Arthur Saxon One Hand Snatch

Arthur Saxon (image citation: usawa.com)

In the late 1800s and early 1900s strongmen and circus performers would perform one arm snatches to draw crowds and demonstrate their impressive feats of strength. Above is a very early photo of Arthur Saxon performing a single arm barbell snatch. Authur was officially recorded performing a 195lb right hand snatch, but it is said that he could do as much as 210lb at around 205lb.

These days’ single hand barbell snatches are very rarely performed, but in some strength and fitness programmes they live on in the form of kettlebell and dumbbell snatches. Kettlebell snatches are particularly popular with kettlebell and conditioning coaches for fitness, whereas athletic coaches often use them to help athletes to develop speed and power. They are rarely performed by bodybuilders along with other Olympic lifts as there are more efficient lifts at building mass such as deadlifts. However, don’t let that put you off as it can be easy to neglect speed and power.

Benefits of single arm snatches:

  • Improves speed, power and strength.
  • Unilateral movement that will improve balance and reduce strength imbalances.
  • Compound exercise that works multiple muscles at the same time including the quads, glutes, traps and delts.
  • Can be used to increase strength endurance and improve general physical preparedness (GPP).
  • Genuine alternative to snatches and other ‘speed movements’ usually performed by barbells if you don’t have the equipment or space.
  • Last but not least, they are great for lazy people – loading a bar can be a lot of hassle.

At first glance single arm snatches look quite hard to perform, even harder than conventional Olympic snatches (two handed), the good news is they are in fact much easier and after a few sessions getting to grips with the technique you should have it nailed and will be able to progress to heavier and heavier weights. I think there are two reasons for single hand lifts being easier, firstly getting into a good position to execute the lift is easier and more natural. Secondly it’s much easier for the weight to follow the correct path without being disrupted by the timing of your body. You will very quickly realise if you haven’t performed the lift properly.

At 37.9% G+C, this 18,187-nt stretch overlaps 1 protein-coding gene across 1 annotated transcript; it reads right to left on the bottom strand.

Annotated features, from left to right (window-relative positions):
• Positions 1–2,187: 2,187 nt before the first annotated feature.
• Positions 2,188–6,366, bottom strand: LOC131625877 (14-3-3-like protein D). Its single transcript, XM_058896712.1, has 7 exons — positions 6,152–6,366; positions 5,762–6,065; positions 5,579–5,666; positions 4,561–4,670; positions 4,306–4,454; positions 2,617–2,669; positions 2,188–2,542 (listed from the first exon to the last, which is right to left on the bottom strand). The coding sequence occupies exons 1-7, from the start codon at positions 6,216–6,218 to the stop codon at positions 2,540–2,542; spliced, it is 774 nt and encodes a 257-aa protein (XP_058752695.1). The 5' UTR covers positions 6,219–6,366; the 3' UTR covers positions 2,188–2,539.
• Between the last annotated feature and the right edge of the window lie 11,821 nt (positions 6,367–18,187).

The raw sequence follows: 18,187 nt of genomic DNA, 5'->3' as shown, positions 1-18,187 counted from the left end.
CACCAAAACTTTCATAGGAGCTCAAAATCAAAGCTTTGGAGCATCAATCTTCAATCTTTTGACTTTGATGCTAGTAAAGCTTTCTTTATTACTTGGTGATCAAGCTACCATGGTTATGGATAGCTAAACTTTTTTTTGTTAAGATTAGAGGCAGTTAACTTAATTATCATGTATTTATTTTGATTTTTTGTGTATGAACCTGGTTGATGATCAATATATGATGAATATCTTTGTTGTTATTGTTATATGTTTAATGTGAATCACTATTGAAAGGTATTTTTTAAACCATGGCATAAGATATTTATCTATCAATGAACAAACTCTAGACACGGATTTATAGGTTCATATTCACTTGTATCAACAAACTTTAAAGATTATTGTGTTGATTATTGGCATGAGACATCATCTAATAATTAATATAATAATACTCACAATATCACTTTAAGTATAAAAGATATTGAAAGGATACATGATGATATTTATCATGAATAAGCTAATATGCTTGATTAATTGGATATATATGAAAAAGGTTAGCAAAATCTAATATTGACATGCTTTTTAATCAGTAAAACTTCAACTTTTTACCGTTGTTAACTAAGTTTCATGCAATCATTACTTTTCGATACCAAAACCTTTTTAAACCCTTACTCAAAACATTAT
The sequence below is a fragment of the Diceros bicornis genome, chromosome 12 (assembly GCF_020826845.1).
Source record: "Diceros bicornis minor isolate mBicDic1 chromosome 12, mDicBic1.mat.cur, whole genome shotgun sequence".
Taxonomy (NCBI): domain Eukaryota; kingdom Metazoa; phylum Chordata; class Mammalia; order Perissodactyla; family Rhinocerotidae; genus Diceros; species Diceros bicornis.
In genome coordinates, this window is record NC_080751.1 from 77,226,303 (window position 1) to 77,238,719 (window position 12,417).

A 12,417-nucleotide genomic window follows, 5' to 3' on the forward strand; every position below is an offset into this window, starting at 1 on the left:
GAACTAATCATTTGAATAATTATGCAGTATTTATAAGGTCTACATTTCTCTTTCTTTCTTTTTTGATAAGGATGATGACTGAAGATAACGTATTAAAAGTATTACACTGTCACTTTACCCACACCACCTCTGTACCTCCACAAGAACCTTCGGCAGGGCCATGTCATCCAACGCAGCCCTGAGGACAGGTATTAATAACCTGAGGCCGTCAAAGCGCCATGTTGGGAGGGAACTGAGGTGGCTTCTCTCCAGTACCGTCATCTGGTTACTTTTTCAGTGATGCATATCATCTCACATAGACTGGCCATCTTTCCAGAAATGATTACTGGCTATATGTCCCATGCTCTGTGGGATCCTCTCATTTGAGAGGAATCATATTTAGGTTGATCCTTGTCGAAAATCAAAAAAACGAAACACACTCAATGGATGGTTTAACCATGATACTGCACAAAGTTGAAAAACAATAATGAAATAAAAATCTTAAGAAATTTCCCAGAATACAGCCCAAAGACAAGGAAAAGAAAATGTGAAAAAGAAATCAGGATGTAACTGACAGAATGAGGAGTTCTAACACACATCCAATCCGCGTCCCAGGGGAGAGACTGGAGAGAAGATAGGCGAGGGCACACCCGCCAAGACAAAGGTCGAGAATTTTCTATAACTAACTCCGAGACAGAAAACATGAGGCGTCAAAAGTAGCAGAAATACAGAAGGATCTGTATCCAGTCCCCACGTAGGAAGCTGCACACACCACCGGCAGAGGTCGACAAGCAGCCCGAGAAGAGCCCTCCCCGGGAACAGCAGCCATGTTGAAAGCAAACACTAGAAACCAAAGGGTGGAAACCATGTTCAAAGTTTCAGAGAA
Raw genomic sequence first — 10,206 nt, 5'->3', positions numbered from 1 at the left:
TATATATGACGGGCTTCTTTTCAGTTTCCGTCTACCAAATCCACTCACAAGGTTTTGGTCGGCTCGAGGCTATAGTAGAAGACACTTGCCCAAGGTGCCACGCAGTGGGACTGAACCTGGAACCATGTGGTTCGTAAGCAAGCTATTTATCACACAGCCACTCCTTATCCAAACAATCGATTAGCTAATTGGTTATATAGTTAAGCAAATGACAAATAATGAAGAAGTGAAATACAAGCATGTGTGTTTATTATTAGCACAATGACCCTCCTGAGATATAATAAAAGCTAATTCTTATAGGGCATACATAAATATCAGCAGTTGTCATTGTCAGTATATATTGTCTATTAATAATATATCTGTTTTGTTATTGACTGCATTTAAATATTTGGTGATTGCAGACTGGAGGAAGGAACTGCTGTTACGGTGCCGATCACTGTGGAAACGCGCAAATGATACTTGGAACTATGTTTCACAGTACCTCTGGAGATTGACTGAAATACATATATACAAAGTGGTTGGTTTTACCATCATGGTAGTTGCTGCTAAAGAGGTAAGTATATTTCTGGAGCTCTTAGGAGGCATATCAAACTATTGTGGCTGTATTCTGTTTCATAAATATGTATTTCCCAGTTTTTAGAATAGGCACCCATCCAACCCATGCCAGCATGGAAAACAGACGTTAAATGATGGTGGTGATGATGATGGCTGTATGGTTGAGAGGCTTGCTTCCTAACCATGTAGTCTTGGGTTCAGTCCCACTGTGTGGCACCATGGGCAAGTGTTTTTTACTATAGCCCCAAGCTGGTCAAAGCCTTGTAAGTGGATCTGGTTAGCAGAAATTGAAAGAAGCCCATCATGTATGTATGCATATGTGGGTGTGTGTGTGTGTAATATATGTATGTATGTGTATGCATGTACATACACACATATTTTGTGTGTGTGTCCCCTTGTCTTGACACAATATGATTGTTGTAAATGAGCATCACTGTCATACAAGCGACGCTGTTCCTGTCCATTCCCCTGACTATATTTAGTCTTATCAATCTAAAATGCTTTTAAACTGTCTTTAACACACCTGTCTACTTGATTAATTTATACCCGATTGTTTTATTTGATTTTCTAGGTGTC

If you’re already proficient at two handed snatches, expect to be able to lift between 55-75% of your 1 rep max. (The stronger you are, the harder it will be able to get your percentage up due to the final lockout.) If you’ve never performed either I would recommend starting with a dumbbell snatch until you are comfortable before moving onto a barbell. You should always ensure that you switch arms throughout training else you will build imbalances. (I personally switch arms every set.)

Below I will cover one arm barbell, kettlebell and dumbbell snatches.

Single Arm Dumbbell Snatches

Start by holding a dumbbell in front of you whilst standing with your legs shoulder width apart and your palm facing inwards. (The dumbbell should probably weigh around how much you comfortably dumbbell curl.) Next squat down between a half-squat position or until the dumbbell touches the floor, whatever you prefer. Explode up using your hips and avoid the temptation of pulling with your arm. Jump up, shrug and get until the dumbbell before finally locking out in either a conventional or split squat stance.

A simple explanation of how to perform the db snatch is demonstrated by Jonathan Jorgensen below:

One Arm Kettlebell Snatches

The technique to perform a kettlebell snatch is extremely similar to dumbbells. Notably, the kettlebell will flip as you switch your hand over to prepare to lock out. The video below makes out that they are difficult to master, which could be true compared to other kettlebell lifts, but in comparison to Olympic lifts these are a walk in the park.

One Arm Barbell Snatches

Start in a large open area and use large Olympic plates to set up a weight similar to what you use for dumbbell snatches. Grip the bar centrally and then explode using your hips as you would with a db snatch. Get under the bar but be ready to stabilise the bar from swaying and if you find the barbell moving too much use your other hand to steady it. You’ll noticed with barbell snatches that your wrists take quite a lot of pressure and your core is really worked hard as you stabilised the bar when locked out.

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